Arkime (formerly Moloch) is a large scale, open source, indexed packet capture and search system.
Arkime augments your current security infrastructure to store and index network traffic in standard PCAP format, providing fast, indexed access. An intuitive and simple web interface is provided for PCAP browsing, searching, and exporting. Arkime exposes APIs which allow for PCAP data and JSON formatted session data to be downloaded and consumed directly. Arkime stores and exports all packets in standard PCAP format, allowing you to also use your favorite PCAP ingesting tools, such as wireshark, during your analysis workflow.
Arkime is built to be deployed across many systems and can scale to handle tens of gigabits/sec of traffic. PCAP retention is based on available sensor disk space. Metadata retention is based on the Elasticsearch cluster scale. Both can be increased at anytime and are under your complete control.
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Arkime was created to replace commercial full packet systems at AOL in 2012. By having complete control of hardware and costs, we found we could deploy full packet capture across all our networks for the same cost as just one network using a commercial tool.
The Arkime system is comprised of 3 components:
- capture - A threaded C application that monitors network traffic, writes PCAP formatted files to disk, parses the captured packets, and sends metadata (SPI data) to elasticsearch.
- viewer - A node.js application that runs per capture machine. It handles the web interface and transfer of PCAP files.
- elasticsearch - The search database technology powering Arkime.
Once installed, a user can look at the data Arkime has captured using a simple web interface. Arkime provides multiple views of the data. The primary view is the Sessions page that contains a list of sessions. Each session can be opened to view the metadata and PCAP data.
Another way to view the data is the SPI View page, which allows the user to see all the unique values for each field that Arkime understands.
Most users should use the prebuilt binaries available at our Downloads page and follow the simple install instructions on that page.
For advanced users, you can build Arkime yourself:
git clone https://github.com/arkime/arkime
./easybutton-build.sh --installdownloads all the prerequisites, build, and install
make config- performs an initial Arkime configuration
Most of the system configuration will take place in the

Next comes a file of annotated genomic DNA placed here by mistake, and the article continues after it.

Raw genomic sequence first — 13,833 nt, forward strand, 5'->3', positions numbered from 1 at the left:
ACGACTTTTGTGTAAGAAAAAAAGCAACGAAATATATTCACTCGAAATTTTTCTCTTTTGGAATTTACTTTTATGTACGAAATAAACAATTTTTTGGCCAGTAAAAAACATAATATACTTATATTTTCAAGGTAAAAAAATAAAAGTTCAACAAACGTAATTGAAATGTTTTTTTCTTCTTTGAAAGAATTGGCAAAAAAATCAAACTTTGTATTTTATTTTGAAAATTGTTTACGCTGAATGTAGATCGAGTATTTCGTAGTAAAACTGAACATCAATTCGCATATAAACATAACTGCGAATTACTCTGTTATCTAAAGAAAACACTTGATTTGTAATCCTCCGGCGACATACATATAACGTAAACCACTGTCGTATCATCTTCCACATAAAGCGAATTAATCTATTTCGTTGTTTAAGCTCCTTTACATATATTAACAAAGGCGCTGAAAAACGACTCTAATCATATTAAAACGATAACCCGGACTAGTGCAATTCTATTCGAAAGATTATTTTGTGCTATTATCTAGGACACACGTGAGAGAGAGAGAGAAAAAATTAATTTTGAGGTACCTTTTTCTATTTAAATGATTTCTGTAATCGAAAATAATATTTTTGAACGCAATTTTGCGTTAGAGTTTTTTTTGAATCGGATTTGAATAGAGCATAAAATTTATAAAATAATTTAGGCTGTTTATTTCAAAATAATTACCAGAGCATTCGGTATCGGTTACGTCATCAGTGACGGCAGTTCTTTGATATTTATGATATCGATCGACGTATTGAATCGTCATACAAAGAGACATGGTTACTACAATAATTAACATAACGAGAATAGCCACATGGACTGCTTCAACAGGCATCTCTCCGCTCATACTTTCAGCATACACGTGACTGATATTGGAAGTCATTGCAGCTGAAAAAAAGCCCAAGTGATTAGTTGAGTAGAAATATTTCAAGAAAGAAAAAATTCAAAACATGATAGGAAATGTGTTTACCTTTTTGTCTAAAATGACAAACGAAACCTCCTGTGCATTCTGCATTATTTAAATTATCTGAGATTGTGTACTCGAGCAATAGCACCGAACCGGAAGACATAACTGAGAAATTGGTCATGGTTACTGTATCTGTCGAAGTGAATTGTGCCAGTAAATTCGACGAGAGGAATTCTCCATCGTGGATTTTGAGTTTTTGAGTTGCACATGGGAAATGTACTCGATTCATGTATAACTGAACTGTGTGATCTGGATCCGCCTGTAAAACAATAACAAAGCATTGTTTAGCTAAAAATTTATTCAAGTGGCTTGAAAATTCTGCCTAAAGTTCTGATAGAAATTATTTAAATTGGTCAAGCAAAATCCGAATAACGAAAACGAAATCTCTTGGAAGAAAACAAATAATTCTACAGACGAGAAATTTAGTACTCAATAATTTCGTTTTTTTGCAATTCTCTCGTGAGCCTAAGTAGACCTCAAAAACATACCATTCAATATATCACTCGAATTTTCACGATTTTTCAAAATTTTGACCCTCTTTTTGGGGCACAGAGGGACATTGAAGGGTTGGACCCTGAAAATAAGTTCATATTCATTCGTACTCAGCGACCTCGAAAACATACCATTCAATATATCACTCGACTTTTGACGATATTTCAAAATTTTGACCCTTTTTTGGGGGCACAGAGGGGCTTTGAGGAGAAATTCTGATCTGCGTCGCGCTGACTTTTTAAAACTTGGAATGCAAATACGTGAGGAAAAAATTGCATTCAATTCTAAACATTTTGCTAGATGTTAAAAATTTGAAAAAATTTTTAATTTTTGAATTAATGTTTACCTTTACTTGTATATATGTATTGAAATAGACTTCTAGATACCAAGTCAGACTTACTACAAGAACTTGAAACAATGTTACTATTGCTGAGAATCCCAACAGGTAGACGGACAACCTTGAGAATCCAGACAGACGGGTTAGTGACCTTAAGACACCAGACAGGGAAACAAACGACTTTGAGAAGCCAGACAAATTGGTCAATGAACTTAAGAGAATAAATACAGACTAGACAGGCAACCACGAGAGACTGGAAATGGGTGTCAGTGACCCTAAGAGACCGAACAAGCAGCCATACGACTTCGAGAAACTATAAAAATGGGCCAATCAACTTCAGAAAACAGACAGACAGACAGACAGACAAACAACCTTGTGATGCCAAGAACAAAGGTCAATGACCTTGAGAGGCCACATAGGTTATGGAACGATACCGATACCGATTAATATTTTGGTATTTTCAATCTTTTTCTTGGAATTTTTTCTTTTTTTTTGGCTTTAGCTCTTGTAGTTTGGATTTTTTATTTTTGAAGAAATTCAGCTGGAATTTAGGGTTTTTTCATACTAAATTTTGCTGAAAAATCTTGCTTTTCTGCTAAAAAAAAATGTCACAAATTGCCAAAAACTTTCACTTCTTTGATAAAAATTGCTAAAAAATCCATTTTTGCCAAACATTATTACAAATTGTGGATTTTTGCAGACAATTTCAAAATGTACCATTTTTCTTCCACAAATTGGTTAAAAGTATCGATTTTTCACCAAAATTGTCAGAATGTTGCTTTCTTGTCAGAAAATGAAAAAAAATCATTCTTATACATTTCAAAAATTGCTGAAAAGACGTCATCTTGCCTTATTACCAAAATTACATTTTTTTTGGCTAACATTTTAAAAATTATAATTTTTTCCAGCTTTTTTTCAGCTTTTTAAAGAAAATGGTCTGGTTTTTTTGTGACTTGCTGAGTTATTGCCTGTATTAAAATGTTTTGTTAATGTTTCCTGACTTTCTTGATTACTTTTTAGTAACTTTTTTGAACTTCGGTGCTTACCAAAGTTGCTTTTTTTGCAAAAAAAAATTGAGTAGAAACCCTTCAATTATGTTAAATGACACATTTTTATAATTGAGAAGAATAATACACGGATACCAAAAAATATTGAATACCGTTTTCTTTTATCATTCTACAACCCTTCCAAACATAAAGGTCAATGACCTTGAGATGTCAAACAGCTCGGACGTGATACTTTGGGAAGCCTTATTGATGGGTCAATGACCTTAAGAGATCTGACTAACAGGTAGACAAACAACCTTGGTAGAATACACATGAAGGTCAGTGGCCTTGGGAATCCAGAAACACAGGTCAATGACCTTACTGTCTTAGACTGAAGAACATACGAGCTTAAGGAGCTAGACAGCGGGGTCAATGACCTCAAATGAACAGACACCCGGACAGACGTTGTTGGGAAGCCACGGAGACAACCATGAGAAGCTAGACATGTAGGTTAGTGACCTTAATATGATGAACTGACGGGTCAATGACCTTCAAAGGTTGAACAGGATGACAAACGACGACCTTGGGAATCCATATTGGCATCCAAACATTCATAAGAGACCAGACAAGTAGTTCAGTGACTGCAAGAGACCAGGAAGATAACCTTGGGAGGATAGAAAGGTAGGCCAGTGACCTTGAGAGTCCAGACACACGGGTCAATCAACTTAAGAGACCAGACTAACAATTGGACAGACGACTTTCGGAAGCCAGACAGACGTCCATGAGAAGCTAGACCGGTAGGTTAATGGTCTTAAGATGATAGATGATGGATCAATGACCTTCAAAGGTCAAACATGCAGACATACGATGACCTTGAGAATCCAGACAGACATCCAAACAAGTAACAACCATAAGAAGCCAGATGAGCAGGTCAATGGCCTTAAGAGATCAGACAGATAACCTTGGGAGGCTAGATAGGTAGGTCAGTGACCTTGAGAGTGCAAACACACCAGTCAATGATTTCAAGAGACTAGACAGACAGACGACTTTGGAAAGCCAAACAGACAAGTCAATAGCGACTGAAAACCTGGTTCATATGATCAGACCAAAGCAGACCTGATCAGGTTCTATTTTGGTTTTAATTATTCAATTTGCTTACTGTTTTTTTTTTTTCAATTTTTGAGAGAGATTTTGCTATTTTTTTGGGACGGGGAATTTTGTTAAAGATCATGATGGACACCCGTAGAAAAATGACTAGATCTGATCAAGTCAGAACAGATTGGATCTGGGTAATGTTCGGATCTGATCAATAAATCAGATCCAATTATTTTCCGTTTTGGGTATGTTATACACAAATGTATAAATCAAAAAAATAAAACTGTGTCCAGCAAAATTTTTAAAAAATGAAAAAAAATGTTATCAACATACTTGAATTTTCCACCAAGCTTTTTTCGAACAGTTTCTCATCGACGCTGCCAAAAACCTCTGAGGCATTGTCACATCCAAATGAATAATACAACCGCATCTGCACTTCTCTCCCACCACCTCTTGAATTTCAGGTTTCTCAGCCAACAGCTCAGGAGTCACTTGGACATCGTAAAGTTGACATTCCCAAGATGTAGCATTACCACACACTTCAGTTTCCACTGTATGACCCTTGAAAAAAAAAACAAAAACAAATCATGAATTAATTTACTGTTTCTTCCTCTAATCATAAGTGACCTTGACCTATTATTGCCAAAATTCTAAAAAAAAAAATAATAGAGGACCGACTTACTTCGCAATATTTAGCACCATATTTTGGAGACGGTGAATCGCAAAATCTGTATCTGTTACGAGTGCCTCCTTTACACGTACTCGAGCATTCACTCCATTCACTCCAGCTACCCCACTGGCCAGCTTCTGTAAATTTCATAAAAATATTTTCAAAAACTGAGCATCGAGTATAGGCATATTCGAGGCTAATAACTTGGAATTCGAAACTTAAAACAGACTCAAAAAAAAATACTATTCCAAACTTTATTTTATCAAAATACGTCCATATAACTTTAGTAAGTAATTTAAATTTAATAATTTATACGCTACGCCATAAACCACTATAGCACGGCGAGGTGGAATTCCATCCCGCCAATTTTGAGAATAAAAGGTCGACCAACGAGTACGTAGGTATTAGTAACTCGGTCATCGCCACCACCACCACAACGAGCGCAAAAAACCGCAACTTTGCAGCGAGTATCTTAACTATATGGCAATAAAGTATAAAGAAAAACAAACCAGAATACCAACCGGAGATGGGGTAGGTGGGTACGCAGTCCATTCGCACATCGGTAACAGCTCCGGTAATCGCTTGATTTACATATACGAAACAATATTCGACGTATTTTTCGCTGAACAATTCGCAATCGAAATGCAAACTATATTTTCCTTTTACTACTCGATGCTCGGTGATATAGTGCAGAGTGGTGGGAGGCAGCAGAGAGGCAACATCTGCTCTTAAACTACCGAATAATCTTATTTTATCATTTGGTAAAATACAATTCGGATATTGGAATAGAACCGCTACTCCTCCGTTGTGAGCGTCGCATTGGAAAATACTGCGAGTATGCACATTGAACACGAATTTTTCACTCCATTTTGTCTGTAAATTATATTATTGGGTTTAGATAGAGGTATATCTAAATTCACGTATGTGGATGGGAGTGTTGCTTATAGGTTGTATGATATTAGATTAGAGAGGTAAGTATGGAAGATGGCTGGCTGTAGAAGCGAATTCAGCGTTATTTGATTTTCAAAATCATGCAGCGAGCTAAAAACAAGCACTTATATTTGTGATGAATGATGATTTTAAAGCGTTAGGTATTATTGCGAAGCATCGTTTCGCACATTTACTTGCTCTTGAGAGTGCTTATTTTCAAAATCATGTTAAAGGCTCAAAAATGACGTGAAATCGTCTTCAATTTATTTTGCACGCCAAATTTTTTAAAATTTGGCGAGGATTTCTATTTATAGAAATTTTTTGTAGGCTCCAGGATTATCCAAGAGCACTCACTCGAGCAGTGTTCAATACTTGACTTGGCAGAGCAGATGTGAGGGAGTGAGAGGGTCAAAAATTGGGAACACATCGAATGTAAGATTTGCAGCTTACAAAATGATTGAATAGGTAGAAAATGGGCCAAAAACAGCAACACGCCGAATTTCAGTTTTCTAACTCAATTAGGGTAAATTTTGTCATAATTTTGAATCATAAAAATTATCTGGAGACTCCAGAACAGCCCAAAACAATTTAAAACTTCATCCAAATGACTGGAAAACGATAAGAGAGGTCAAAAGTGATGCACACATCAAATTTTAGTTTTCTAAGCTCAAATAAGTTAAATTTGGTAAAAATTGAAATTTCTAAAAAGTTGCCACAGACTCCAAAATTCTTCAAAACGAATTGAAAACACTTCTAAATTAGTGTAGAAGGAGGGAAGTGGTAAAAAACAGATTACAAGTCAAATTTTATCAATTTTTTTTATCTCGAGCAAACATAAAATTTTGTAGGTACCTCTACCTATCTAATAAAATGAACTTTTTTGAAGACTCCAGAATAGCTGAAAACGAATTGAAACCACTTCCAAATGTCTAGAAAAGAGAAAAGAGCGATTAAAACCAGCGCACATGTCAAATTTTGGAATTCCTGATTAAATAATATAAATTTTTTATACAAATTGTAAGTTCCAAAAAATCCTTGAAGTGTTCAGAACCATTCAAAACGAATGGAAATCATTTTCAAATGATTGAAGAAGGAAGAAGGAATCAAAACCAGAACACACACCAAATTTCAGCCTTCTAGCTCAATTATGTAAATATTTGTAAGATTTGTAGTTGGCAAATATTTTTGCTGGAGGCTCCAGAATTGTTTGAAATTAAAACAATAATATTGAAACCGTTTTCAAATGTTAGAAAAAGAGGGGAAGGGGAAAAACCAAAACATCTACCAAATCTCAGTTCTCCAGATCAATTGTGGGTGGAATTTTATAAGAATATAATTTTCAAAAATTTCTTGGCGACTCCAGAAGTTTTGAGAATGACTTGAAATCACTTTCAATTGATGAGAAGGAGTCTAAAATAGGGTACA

/data/arkime/etc/config.ini file. The variables are documented in our Settings Wiki page.
Once Arkime is running, point your browser to http://localhost:8005 to access the web interface. Click on the Owl to reach the Arkime help page.
Access to Arkime is protected by using HTTPS with digest passwords or by using an authentication providing web server proxy. All PCAPs are stored on the sensors and are only accessed using the Arkime interface or API. Arkime is not meant to replace an IDS but instead work alongside them to store and index all the network traffic in standard PCAP format, providing fast access.
Elasticsearch provides NO security by default, so
iptables MUST be used to allow only Arkime machines to talk to the
elasticsearch machines (ports 9200-920x) and for them to mesh connect (ports 9300-930x). An example with 3 ES machines 2 nodes each and a viewer only machine
for ip in arkimees1 arkimees2 arkimees3 arkimevieweronly1; do iptables -A INPUT -i eth0 -p tcp --dport 9300 -s $ip -j ACCEPT iptables -A INPUT -i eth0 -p tcp --dport 9200 -s $ip -j ACCEPT iptables -A INPUT -i eth0 -p tcp --dport 9301 -s $ip -j ACCEPT iptables -A INPUT -i eth0 -p tcp --dport 9201 -s $ip -j ACCEPT done iptables -A INPUT -i eth0 -p tcp --dport 9300 -j DROP iptables -A INPUT -i eth0 -p tcp --dport 9200 -j DROP iptables -A INPUT -i eth0 -p tcp --dport 9301 -j DROP iptables -A INPUT -i eth0 -p tcp --dport 9201 -j DROP
Arkime machines should be locked down, however they need to talk to each other (port 8005), to the elasticsearch machines (ports 9200-920x), and the web interface needs to be open (port 8005).
viewershould be configured to use SSL.
- It's easiest to use a single certificate with multiple DNs.
- Make sure you protect the cert on the filesystem with proper file permissions.
It is possible to set up a Arkime
vieweron a machine that doesn't capture any data that gateways all requests.
- It is also possible to place Apache in front of Arkime, so it can handle the authentication and pass the username on to Arkime.
- This is how we deploy it.
A shared password stored in the Arkime configuration file is used to encrypt password hashes AND for inter-Arkime communication.
- Make sure you protect the config file on the filesystem with proper file permissions.
- Encrypted password hashes are used so a new password hash can not be inserted into
elasticsearchdirectly in case it hasn't been secured.
You can learn more about the Arkime API on our API Wiki page.
Please refer to the CONTRIBUTING.md file for information about how to get involved. We welcome issues, feature requests, pull requests, and documentation updates in GitHub. For questions about using and troubleshooting Arkime please use the Slack channels.
The best way to reach us is on Slack. Please request an invitation to join the Arkime Slack workspace here.
This project is licensed under the terms of the Apache 2.0 open source license. Please refer to LICENSE for the full terms.